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Researchers Faculty of Law launch new website on the right to protest

05 June 2024

Today, researchers from the Faculty of Law at the University of Groningen (UG) are launching the Dutch website www.demonstratierecht.nl. With this initiative, the researchers aim to meet the growing need for information about the right to freedom of peaceful assembly (the right to protest). The website consists of an extensive list of answers to frequently asked questions, a knowledge base with the most recent case law and an advice tool on the basis of which free customized legal advice can be obtained. To develop the website and keep it up-to-date for three years, funding was granted by the Ministry of the Interior and Kingdom Relations in the fall of 2023. The website is independent; the Ministry has not interfered with its content. All information on the website is available in Dutch and freely accessible to everyone.

The number of demonstrations in the Netherlands has increased significantly in recent years. Occupation and blockade actions by climate activists and protesting farmers, for example, lead to all sorts of questions about the right to protest. What is a protester allowed to do and what is not allowed? How far does the government's primary duty to respect, protect and facilitate demonstrations go, and under what conditions can it restrict or prohibit a demonstration? And what can third parties who are inconvenienced and harmed by a demonstration do? As researchers on the right to freedom of peaceful assembly, associate professor Berend Roorda and PhD candidate Noor Swart are asked questions almost daily by journalists, demonstrators, mayors, the judiciary and the police. To meet that need for information, they developed the website www.demonstratierecht.nl with a team of researchers. A website where everyone can find answers to questions regarding the right to freedom of peaceful assembly.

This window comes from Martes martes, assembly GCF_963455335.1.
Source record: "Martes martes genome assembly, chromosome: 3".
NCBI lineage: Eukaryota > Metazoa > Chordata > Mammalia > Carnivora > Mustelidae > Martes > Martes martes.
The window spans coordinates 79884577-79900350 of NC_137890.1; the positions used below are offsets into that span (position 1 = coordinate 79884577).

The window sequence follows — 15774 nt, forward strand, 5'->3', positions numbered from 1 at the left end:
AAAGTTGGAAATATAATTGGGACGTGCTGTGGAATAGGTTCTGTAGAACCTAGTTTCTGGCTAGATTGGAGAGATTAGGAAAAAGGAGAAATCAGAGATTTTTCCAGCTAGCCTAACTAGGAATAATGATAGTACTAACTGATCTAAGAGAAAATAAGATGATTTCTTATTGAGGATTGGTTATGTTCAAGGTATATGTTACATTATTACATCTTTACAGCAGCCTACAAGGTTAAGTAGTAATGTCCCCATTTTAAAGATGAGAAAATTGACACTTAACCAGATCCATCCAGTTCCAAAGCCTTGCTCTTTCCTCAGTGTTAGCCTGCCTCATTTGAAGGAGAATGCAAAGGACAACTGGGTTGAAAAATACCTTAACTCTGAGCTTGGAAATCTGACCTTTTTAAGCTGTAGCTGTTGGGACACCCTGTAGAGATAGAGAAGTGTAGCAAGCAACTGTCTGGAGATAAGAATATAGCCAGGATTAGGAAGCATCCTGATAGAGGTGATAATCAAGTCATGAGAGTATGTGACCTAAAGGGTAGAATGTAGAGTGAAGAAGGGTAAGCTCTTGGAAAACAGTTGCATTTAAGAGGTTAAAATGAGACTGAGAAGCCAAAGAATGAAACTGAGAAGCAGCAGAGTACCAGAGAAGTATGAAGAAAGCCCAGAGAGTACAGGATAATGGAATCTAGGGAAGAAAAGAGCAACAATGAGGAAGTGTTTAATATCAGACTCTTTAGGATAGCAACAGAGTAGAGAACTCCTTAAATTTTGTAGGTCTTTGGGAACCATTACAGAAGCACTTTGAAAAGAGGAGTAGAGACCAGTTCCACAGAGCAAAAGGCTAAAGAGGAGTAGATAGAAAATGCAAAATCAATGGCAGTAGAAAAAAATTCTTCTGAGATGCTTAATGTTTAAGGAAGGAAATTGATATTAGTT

Roorda: 'The right to freedom of peaceful assembly is a fundamental right whose value in a democratic constitutional state can hardly be overestimated. At the same time, that right has limits and we also want to bring those clearly into the limelight.' As a PhD student, Swart is conducting research on the right to freedom of peaceful assembly. Swart: 'We have committed ourselves to creating a website that is as transparent as possible. All information is therefore accessible to everyone. We strive to share knowledge in understandable Dutch language that is relevant to protesters, journalists, (police) officials and mayors alike.'

Finding balance between fundamental right and limits

In developing the website, its creators, including IT law lecturer Laurent Jensma, carefully balanced between the fundamental nature of the right to freedom of peaceful assembly  on the one hand and the limits to this right on the other. This was not easy, according to Roorda and Swart. For the necessary input and expertise, the makers involved many different people and organizations in building the website, including law and IT specialists, protesters, lawyers, mayors, police, justice and civil society organizations.

Liesbeth Smit of The Online Scientist designed and built the website.


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This article was published by the Faculty of Law.

Last modified:17 June 2024 12.16 p.m.
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